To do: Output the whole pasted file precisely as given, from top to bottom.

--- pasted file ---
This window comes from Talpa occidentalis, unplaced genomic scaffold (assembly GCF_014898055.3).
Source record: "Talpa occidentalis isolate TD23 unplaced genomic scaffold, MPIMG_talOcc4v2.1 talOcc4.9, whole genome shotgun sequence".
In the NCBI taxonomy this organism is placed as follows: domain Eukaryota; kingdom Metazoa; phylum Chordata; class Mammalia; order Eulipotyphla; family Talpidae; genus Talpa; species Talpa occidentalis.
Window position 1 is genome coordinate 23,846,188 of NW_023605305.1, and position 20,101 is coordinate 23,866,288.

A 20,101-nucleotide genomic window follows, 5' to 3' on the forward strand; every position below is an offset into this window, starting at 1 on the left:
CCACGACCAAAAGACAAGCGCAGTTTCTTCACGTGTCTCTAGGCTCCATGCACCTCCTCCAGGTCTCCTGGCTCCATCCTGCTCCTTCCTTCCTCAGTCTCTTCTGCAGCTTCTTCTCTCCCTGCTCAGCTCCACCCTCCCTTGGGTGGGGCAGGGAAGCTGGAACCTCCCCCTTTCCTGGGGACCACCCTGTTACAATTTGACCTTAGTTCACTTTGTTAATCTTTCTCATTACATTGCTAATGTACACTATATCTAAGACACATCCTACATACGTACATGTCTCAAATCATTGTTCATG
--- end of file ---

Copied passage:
This window comes from Talpa occidentalis, unplaced genomic scaffold (assembly GCF_014898055.3).
Source record: "Talpa occidentalis isolate TD23 unplaced genomic scaffold, MPIMG_talOcc4v2.1 talOcc4.9, whole genome shotgun sequence".
In the NCBI taxonomy this organism is placed as follows: domain Eukaryota; kingdom Metazoa; phylum Chordata; class Mammalia; order Eulipotyphla; family Talpidae; genus Talpa; species Talpa occidentalis.
Window position 1 is genome coordinate 23,846,188 of NW_023605305.1, and position 20,101 is coordinate 23,866,288.

A 20,101-nucleotide genomic window follows, 5' to 3' on the forward strand; every position below is an offset into this window, starting at 1 on the left:
CCACGACCAAAAGACAAGCGCAGTTTCTTCACGTGTCTCTAGGCTCCATGCACCTCCTCCAGGTCTCCTGGCTCCATCCTGCTCCTTCCTTCCTCAGTCTCTTCTGCAGCTTCTTCTCTCCCTGCTCAGCTCCACCCTCCCTTGGGTGGGGCAGGGAAGCTGGAACCTCCCCCTTTCCTGGGGACCACCCTGTTACAATTTGACCTTAGTTCACTTTGTTAATCTTTCTCATTACATTGCTAATGTACACTATATCTAAGACACATCCTACATACGTACATGTCTCAAATCATTGTTCATG